NAMI Calls for "Cultural Competence" in Mental Health System Before Presidential Commission
Latino, African, Asian And Native Americans Face Greater Barriers In Getting Help
Aug 08 2002
Arlington, VA - The National Alliance for the Mentally Ill (NAMI), the nation's largest organization dedicated to improving life for people with severe mental illnesses, testifying today before President Bush's "New Freedom" Commission on Mental Health, called for reforms that achieve "cultural competence" in the nation's treatment system.
"Less than a third of people with mental illness seek treatment," said Maria Jose Carrasco, program manager for NAMI's Multicultural and International Outreach (MIO) Center. "Members of ethnic and racial minorities face additional barriers, including racial discrimination, poverty, language, and cultural prohibitions-making access to care an arduous, uphill battle."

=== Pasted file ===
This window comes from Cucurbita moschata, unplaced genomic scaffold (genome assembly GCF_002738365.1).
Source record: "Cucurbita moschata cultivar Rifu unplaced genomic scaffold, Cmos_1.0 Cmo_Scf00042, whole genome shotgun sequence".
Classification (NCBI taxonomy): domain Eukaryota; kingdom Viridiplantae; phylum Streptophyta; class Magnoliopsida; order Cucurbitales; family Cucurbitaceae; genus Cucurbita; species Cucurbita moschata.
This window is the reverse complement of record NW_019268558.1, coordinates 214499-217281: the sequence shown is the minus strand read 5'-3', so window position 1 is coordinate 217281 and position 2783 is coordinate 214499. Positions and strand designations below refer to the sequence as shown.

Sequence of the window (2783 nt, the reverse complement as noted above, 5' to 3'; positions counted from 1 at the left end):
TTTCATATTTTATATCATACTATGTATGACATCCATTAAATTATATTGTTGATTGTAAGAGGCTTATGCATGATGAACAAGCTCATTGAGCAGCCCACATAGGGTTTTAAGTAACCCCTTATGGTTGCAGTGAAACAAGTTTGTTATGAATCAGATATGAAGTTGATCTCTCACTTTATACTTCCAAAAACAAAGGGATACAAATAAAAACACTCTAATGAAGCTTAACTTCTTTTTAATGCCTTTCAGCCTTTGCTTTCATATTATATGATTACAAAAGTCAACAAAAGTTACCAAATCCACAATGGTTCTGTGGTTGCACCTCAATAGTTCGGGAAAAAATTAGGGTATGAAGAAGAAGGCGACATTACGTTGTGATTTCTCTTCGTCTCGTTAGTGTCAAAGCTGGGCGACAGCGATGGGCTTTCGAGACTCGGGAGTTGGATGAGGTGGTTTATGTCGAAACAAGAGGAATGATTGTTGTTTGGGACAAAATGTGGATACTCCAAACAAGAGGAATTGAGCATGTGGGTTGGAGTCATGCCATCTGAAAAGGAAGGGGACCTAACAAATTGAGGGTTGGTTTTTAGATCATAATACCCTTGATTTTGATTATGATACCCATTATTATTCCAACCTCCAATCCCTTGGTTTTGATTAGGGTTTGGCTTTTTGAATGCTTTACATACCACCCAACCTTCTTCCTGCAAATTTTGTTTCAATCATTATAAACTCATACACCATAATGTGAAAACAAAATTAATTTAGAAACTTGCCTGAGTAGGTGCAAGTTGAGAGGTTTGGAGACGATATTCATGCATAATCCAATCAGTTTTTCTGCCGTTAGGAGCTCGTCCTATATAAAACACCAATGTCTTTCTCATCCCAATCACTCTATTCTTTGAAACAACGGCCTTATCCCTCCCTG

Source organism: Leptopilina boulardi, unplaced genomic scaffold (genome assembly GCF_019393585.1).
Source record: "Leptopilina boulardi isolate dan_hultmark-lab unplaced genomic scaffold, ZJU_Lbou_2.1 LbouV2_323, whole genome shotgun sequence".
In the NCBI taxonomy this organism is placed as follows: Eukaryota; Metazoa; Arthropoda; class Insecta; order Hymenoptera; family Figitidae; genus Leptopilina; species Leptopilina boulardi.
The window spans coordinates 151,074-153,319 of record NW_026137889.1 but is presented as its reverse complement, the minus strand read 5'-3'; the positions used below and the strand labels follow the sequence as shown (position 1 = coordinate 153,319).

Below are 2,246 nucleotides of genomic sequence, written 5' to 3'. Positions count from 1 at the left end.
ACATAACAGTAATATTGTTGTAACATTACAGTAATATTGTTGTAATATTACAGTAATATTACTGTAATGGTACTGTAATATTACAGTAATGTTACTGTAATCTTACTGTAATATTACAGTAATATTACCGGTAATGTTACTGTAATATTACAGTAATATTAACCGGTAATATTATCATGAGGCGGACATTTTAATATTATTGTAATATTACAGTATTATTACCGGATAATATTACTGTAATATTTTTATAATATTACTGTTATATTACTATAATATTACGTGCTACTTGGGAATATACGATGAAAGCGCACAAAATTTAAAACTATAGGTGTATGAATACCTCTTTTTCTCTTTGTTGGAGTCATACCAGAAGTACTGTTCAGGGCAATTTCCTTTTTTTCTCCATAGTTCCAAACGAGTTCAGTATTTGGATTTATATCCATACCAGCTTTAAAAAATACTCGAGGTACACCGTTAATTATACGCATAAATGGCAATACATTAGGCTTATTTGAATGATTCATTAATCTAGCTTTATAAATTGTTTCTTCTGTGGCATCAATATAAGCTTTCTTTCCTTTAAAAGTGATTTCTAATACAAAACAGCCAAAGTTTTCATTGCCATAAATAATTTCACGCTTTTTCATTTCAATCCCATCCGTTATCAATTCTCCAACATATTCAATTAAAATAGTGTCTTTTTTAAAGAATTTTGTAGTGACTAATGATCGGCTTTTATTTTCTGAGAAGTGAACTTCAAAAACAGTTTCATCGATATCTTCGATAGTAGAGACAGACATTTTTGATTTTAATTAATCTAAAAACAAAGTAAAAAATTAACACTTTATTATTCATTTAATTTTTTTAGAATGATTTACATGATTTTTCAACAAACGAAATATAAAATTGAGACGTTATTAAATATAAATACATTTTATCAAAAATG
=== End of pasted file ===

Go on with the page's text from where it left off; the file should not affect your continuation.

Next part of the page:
The President's Commission has been meeting this week at the Crystal Gateway Marriott in Arlington.
"Diversity is a strength," Carrasco also said, citing comments from NAMI's Latino Leadership Forum held in Cincinnati in June, in which the importance of "reciprocity" was emphasized as a cultural value: in which different communities learn from their differences to find different ways to address a common problem.
As part of its campaign for reciprocal education, the MIO Center recently launched a global partnership initiative with consumer and family organizations in Brazil, Japan, South Africa and Taiwan. The World Health Organization (WHO) classifies major depression as the third leading cause of disability across the globe. In every racial or ethnic community, at home and abroad, mental illness is real. Treatment must start with the individual and recognize cultural differences.